by Bill Onasch
After Warrensburg On To Chattanooga
This pleasant medium sized Tennessee city, climbing Lookout Mountain from which several states can be viewed, used to mainly attract struggling artists and budget conscious retirees. In recent times the area has lured a Volkswagen assembly plant and an Amazon “Fulfillment Center” warehouse. Both are nonunion–and aim to stay that way.
Ironically, on a day marked by strikes and demonstrations by thousands of fast food and commercial workers and allies demanding fifteen dollars an hour and a right to a union, Amazon was the venue for another populist speech by labor’s “friend” in the White House. The President used the pulpit of the world’s biggest online merchant to call for more high wage jobs with benefits to rebuild the fast disappearing “middle class.”
This was a bit much even for his most loyal friends at the AFL-CIO. In a blog entitled Sorry, Mr. President, Amazon Isn’t the Place to Go for Good Jobs, they said,
“The Seattle Times notes that unions are unwelcome at Amazon. ‘Early on, Amazon took a hard line against unions. A high-profile organizing effort by the Communications Workers of America (CWA) at an Amazon call center in Seattle ended in 2001, when the center was shut down and some 400 workers were laid off as part of a larger company restructuring.’ Fulfillment center workers say that they were forced to attend a meeting once a year where the company would denigrate unions and warn employees against joining them. The use of a largely temporary workforce also undercuts union organizing efforts, since the workforce is constantly changing and few workers are there long enough to participate in or lead organizing efforts. So, while it is laudable that the President is pushing policies that would expand good jobs, he should pay a little more attention next time around to where he’s giving such a speech and make sure that the company he’s gracing with his presence isn’t part of the problem.”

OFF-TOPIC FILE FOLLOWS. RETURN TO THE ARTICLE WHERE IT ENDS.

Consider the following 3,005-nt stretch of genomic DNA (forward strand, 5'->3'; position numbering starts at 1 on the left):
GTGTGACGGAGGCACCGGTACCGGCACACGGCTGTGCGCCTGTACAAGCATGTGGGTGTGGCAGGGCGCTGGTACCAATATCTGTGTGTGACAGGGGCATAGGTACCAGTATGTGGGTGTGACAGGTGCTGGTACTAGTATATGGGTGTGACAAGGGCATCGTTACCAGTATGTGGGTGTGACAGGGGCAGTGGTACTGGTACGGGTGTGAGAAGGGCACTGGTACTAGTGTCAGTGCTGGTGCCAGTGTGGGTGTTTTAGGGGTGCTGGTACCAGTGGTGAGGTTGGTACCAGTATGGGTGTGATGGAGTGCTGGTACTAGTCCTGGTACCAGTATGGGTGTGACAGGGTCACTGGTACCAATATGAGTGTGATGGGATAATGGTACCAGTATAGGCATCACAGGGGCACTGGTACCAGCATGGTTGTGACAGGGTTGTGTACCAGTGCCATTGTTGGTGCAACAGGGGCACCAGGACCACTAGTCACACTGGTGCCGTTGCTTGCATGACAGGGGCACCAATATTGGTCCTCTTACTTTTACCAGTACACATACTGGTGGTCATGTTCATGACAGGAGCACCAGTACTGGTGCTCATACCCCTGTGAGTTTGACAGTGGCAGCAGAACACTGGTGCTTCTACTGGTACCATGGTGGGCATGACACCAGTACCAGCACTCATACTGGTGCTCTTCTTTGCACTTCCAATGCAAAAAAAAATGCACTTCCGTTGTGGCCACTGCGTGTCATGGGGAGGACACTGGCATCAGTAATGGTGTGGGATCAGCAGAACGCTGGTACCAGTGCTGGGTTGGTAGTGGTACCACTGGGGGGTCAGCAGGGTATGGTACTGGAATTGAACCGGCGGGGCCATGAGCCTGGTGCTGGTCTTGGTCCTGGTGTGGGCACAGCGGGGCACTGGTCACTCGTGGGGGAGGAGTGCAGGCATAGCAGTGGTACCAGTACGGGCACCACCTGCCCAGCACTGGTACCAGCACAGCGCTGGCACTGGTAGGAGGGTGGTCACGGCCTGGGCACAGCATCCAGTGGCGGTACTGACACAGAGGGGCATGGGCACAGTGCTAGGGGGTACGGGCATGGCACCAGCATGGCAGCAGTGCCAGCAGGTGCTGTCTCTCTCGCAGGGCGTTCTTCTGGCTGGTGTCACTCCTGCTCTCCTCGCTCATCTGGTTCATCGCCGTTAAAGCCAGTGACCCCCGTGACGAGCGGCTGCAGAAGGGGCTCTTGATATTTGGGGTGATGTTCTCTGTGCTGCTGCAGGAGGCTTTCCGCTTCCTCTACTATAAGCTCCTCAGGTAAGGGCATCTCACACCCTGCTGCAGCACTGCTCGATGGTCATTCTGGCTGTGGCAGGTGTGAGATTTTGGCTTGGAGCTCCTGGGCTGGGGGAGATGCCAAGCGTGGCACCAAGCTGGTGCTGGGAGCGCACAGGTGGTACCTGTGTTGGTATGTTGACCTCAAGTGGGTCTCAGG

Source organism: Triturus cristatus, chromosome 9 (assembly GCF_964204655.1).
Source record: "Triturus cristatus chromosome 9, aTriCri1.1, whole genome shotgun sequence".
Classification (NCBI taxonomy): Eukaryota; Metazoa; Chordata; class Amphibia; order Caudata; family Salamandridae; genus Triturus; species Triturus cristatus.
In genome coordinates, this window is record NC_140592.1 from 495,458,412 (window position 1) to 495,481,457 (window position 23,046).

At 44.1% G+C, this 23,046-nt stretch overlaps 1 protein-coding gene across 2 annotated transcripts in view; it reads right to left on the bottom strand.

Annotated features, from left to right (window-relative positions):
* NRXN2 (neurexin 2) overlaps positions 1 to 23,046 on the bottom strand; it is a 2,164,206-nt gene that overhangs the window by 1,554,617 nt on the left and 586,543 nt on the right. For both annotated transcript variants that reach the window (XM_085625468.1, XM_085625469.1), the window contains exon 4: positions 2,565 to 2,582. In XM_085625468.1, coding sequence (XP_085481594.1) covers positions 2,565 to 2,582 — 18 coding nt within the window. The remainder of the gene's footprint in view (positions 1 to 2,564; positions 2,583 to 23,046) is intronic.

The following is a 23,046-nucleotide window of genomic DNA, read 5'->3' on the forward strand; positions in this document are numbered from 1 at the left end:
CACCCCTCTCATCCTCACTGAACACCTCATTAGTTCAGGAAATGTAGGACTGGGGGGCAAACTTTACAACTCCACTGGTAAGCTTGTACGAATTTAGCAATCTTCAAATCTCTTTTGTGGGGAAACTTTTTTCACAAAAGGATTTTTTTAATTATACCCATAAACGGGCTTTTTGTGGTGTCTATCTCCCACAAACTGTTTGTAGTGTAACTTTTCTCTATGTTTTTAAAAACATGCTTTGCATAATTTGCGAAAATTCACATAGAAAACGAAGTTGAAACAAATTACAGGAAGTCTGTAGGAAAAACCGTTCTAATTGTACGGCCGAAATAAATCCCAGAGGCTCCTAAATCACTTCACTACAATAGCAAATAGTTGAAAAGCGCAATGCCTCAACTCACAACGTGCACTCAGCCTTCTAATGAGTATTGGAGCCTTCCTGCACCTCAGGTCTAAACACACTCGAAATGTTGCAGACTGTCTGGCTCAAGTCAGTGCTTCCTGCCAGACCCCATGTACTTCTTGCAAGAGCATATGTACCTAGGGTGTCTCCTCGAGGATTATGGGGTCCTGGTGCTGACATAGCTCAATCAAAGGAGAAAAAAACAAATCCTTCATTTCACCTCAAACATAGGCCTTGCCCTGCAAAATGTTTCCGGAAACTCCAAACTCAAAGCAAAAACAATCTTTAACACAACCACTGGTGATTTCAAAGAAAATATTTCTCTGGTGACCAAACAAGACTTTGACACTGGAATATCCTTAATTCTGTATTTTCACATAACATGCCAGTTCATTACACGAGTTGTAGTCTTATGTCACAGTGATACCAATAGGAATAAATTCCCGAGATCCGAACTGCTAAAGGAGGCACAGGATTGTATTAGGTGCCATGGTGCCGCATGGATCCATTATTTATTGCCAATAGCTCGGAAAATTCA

As my generation so often said, if you’re not part of the solution you are part of the problem. How are the policies pushed by the AFL’s friend doing? We’ve got new data that accurately reveals the state of jobs, wages, and benefits. Considering we are nearly four years in to “recovery,” the picture is bleak indeed.
Now it has to be admitted that some aspects of recovery are exceeding expectations. Stock markets keep setting new records. House prices are on the upswing from their bubble collapse. Fortune 500 corporate profits exude robust health.
But the July BLS employment and compensation reports bring no joy to the rest of us. Dianne Stafford writes in the Kansas City Star,
“The lowest U.S. unemployment rate in 41/2 years should be cause for celebration, but party hats stayed on the shelf Friday. The jobless rate sank in July to 7.4 percent from 7.6 percent in June, but ho-hum job growth and a decline in the size of the labor force dampened enthusiasm.”
“The U.S. Bureau of Labor Statistics also revised down by 26,000 the net job gain previously reported for May and June. As notable as the paltry job creation rate was the nature of the new jobs–many were part-time and low-pay. Part-time employment rose by 174,000 in July, compared with a gain of just 92,000 full-time jobs. Many of the new jobs were in the restaurant, retail and lodging industries. The part-time trend helped push lower the length of the average workweek on private non-farm payrolls to 34.4 hours, a 0.1-hour reduction from June. It also helped shove down average hourly earnings for all employees on private payrolls. That measure edged 2 cents lower…”
The New York Times reported on a different twist,
“The number of federal workers forced to work shorter hours soared this summer–to 199,000 in July, from 55,000 a year earlier–in a sign of the problems that federal budget policy is causing for the economy….Contributing to the hangover from the worst financial crisis in decades is a wave of cuts in domestic and military spending, known collectively as the sequester, which is causing government furloughs as well as job losses and curtailed hours among federal contractors.”
If you are inclined to attribute this downsizing of Big Government to right-wing Republicans let me remind you this was a bipartisan deal brokered by the President, passed only because of his muscle used on reluctant members of his party.